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Draft Biden Effort Ramps Up in Iowa

Image: Joe Biden attends Allegheny County Labor Day Parade

U.S. Vice President Joe Biden walks in the annual Allegheny County Labor Day Parade Monday September 7, 2015 in Pittsburgh, Pennsylvania. Biden has been subject of speculation about whether he will run for the U.S. presidency. (Photo by Jeff Swensen/Getty Images) Jeff Swensen / Getty Images

The Draft Biden effort in Iowa officially launched just two weeks ago, but the coalition—despite being severely behind the organizing efforts of Hillary Clinton and Bernie Sanders—is ramping up its ground campaign in the state.
“We really continue to gain support. We’re really trying to identify people who will be active chairs in their counties and precincts,” said Ellen Goodmann Miller, Draft Biden's Iowa state director.
On Thursday, 40 volunteers around the country made phone calls into Iowa to garner support and gather voter information on likely caucus-goers. Iowa volunteers kicked off their phone banking efforts this week as well.
Despite dwindling time until the caucus and strong backing of Clinton among elected officials, Draft Biden boosters say there is still ample opening for coalescing caucus-goers around the vice president.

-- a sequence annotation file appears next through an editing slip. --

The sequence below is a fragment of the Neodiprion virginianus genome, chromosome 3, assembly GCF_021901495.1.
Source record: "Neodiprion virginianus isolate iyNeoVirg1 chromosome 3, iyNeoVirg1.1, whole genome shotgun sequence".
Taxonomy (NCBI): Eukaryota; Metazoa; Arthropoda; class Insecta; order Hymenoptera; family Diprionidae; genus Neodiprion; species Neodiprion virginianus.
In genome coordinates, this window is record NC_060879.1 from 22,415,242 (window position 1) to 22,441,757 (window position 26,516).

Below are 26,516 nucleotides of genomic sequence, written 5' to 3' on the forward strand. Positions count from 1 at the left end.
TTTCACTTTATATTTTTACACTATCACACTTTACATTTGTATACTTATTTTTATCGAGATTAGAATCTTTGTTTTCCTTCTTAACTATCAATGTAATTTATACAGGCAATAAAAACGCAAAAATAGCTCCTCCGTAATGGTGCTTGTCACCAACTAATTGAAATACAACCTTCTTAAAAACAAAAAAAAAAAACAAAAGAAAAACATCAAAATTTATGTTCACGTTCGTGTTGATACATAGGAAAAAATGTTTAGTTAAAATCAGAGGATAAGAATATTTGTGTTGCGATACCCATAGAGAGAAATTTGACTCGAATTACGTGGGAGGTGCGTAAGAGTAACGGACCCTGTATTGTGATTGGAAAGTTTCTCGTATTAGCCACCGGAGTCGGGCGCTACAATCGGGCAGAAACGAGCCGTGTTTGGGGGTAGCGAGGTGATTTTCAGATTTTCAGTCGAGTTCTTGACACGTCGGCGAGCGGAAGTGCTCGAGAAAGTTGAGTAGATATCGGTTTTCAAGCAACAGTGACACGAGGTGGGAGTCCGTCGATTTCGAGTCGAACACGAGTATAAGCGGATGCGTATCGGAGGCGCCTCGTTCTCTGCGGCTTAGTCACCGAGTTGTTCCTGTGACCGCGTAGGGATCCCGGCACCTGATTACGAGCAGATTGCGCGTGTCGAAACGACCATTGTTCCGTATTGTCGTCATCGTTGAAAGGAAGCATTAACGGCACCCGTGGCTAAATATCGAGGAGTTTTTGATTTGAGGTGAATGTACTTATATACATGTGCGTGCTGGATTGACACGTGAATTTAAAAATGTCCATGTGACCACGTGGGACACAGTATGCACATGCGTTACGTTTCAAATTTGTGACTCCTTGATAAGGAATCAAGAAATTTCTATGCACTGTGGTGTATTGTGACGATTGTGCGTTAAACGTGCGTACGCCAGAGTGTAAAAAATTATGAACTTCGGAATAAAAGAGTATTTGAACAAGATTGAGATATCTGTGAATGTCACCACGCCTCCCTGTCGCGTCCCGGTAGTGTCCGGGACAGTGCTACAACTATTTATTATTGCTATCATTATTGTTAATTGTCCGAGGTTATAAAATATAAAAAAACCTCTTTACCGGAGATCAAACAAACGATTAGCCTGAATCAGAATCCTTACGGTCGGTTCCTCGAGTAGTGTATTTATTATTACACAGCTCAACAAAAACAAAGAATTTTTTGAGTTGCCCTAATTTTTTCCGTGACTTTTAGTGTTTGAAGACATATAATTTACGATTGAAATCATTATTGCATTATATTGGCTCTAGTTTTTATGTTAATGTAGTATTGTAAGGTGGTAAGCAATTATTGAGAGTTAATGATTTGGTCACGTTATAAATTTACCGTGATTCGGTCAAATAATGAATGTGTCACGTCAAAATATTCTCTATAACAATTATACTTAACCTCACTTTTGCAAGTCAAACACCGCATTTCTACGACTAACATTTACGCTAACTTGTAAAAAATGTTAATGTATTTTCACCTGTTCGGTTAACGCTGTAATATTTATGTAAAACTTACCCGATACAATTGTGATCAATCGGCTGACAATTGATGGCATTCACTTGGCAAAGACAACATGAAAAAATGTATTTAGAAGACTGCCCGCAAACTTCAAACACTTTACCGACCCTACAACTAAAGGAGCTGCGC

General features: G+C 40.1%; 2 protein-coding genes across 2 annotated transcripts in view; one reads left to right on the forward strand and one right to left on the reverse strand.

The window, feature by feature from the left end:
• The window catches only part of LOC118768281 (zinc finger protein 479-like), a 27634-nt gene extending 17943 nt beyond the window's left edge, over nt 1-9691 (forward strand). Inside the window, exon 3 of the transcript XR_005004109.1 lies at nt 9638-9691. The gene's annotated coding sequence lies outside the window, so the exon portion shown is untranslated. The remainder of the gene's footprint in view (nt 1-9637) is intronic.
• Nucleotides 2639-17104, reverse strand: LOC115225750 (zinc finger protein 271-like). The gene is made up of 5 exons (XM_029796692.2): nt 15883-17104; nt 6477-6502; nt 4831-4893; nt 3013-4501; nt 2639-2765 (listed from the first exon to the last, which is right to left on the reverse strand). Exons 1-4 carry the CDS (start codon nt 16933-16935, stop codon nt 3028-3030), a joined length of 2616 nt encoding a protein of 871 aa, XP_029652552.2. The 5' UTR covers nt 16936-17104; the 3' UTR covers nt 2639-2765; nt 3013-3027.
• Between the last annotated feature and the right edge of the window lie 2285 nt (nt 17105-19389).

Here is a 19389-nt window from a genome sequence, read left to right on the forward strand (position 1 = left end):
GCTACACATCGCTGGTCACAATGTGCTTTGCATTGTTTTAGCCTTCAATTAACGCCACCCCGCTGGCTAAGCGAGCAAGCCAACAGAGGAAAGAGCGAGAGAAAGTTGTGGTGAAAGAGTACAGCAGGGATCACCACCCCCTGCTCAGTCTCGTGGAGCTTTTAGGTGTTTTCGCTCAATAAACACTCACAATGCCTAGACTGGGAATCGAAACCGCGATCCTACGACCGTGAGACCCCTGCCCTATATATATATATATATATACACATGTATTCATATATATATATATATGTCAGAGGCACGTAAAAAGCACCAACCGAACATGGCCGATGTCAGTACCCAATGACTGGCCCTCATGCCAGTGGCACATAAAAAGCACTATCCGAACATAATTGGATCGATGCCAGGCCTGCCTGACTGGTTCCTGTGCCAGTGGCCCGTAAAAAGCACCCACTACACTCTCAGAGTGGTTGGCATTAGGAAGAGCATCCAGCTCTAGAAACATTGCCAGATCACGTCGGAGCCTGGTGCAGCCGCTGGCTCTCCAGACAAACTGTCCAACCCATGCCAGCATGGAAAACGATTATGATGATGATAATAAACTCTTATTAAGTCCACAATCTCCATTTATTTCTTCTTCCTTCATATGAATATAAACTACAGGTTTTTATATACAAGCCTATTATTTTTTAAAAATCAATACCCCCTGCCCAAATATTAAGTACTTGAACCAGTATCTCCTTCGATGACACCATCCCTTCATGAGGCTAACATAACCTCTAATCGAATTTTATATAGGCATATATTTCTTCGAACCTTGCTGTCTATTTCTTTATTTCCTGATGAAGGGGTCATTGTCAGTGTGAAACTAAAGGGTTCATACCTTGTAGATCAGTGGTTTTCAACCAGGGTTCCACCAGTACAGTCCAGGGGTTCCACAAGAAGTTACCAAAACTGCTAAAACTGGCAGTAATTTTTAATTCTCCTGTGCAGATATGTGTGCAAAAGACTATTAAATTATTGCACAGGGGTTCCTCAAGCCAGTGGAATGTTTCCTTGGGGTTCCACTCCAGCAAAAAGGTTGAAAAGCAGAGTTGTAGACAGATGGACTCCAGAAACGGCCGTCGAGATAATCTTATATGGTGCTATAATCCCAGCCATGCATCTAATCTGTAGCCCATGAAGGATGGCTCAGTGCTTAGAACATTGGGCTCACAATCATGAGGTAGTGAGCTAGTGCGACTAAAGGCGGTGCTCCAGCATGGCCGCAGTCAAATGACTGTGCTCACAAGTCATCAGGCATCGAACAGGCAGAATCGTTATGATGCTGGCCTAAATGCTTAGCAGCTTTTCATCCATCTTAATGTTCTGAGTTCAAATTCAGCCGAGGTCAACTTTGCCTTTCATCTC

“If you’re not committed to Hillary, then you’re not a Clinton supporter right now,” State Sen. Tony Bisignano, a Biden backer since 1987, told NBC News.
“You can go down the list of legislators and find that a great number of them aren’t committed. And they’re waiting for something," he said. "They’ve heard enough of Bernie. They know his message. They embrace the message. They’ve heard Hillary and the Clinton campaign for years. If you’re not on board today, then you’re the fruit that we’re going after. And I think it’s significant.”
One of Bisignano’s recruits is his desk neighbor in the state senate, Sen. Chaz Allen of Newton.
“I think he is the adult in the room,” Allen said. “He has the experience, and he has the relationships to be president.”
Goodmann Miller said Bisignano and Allen are two of 20 elected officials to sign onto the Iowa draft effort.
An additional 40 Democratic activists around the state have joined the group’s steering committee, which is focusing on garnering the next layer of volunteer commitments.
Dan Powers, 81, the dean emeritus of Drake University’s law school, is one of those on the steering committee. He attended Biden’s stop into the state—his last—this past February at Drake.
“He has it--and I’ll do anything and everything I can do. I don’t have money…but that’s why I want to do everything I can do.”
Draft Biden’s Iowa team is coordinating closely with the national team located in Chicago. It holds planning calls with chairs and directors from all 50 states three times a week.
To increase grassroots traction, the coalition is soon launching a social media push of photos and videos of Biden supporters wearing aviator sunglasses while holding papers up with their written reasons for supporting a potential Biden campaign.